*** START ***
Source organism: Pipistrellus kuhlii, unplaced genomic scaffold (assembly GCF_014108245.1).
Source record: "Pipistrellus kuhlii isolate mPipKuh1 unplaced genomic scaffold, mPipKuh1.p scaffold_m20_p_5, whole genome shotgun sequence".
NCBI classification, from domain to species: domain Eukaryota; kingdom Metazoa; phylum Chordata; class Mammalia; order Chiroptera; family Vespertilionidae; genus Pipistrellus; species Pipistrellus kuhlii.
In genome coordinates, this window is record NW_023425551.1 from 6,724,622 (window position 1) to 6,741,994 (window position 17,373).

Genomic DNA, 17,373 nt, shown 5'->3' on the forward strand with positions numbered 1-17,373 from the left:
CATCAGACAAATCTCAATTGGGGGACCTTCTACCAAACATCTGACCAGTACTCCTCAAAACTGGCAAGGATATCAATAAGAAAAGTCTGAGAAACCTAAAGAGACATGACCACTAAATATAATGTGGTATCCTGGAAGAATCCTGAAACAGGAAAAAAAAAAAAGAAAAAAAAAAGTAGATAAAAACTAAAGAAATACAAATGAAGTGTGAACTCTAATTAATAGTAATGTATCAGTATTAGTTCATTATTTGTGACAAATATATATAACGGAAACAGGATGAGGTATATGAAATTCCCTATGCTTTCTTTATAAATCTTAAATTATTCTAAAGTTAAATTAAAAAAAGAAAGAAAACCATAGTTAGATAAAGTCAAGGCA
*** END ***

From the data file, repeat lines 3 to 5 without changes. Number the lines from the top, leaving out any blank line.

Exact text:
NCBI classification, from domain to species: domain Eukaryota; kingdom Metazoa; phylum Chordata; class Mammalia; order Chiroptera; family Vespertilionidae; genus Pipistrellus; species Pipistrellus kuhlii.
In genome coordinates, this window is record NW_023425551.1 from 6,724,622 (window position 1) to 6,741,994 (window position 17,373).

Genomic DNA, 17,373 nt, shown 5'->3' on the forward strand with positions numbered 1-17,373 from the left: